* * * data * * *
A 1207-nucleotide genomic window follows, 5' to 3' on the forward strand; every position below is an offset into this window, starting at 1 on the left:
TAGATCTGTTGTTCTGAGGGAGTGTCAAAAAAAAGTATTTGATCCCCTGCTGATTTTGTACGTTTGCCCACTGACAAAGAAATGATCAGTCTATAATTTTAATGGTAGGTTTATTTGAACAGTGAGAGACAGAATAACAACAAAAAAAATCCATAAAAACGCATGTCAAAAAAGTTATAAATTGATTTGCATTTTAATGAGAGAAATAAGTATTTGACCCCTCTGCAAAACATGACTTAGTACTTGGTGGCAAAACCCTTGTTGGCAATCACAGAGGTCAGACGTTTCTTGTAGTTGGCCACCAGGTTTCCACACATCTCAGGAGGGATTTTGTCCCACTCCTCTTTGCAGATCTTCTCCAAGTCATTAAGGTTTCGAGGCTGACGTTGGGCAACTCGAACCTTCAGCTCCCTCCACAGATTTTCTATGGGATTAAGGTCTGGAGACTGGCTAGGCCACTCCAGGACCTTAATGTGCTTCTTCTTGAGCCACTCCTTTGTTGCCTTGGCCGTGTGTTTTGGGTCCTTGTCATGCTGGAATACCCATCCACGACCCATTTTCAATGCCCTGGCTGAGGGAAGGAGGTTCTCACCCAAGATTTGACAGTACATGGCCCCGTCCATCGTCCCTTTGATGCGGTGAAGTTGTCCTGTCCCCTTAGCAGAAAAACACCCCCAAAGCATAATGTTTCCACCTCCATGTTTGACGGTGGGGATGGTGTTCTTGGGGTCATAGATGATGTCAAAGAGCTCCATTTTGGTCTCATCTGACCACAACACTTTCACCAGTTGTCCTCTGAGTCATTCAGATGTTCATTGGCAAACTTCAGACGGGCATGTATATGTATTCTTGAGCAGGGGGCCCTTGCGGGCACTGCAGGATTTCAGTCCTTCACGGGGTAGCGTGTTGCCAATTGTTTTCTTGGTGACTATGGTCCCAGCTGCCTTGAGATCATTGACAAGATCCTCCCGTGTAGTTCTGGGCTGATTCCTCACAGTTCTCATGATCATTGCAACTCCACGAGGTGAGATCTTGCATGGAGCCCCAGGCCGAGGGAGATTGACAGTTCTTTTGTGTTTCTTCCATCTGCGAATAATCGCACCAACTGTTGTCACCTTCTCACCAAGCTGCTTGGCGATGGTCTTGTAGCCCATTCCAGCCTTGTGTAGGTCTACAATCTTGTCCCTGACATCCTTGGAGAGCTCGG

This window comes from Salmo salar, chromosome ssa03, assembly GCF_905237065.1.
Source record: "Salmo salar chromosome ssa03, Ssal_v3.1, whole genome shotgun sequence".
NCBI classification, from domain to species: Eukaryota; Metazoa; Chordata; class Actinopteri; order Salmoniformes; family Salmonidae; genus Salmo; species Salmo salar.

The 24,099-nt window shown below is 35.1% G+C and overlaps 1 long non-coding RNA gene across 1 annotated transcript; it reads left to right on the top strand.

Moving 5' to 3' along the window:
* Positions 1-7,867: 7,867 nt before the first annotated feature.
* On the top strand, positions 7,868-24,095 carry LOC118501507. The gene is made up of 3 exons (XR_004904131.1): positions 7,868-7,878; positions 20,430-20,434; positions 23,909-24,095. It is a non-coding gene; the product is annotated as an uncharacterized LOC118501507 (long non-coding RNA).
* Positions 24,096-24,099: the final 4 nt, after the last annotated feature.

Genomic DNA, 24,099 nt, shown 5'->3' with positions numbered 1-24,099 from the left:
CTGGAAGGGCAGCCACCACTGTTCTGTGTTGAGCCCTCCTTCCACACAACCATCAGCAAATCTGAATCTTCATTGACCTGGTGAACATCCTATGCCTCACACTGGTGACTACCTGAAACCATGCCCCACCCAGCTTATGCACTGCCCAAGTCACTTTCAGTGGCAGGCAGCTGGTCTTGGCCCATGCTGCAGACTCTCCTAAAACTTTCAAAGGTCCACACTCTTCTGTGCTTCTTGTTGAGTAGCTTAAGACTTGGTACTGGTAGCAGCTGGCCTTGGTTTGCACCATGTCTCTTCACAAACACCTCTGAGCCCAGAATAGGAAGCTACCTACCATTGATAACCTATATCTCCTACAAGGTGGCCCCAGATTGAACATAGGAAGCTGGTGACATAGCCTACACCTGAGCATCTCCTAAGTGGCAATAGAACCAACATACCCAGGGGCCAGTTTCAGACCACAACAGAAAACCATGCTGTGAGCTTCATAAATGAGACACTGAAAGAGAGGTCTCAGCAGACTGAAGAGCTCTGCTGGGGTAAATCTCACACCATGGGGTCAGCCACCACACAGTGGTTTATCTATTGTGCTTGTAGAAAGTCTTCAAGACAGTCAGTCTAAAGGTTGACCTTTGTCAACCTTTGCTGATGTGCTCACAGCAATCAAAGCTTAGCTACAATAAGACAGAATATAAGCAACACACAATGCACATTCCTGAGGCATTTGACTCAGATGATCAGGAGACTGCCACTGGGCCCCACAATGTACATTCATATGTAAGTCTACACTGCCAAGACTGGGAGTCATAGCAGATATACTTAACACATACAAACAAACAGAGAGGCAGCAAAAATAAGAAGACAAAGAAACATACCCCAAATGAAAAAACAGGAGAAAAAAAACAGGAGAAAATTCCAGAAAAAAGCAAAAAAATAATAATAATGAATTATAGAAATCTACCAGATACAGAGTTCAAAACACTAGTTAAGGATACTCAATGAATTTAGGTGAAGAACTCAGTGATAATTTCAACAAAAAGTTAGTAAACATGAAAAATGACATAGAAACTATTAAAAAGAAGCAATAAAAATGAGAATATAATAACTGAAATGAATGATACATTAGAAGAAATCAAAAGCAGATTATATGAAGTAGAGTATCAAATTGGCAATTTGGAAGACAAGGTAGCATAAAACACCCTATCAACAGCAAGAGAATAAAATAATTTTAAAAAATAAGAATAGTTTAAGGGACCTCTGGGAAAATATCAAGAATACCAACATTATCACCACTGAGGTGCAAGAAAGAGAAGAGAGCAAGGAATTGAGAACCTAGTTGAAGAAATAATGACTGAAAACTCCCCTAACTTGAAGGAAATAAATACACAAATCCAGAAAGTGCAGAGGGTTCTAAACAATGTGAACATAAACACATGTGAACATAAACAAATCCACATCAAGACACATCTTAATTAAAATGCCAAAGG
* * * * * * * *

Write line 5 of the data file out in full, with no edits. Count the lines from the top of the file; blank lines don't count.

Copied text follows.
NCBI classification, from domain to species: Eukaryota; Metazoa; Chordata; class Actinopteri; order Salmoniformes; family Salmonidae; genus Salmo; species Salmo salar.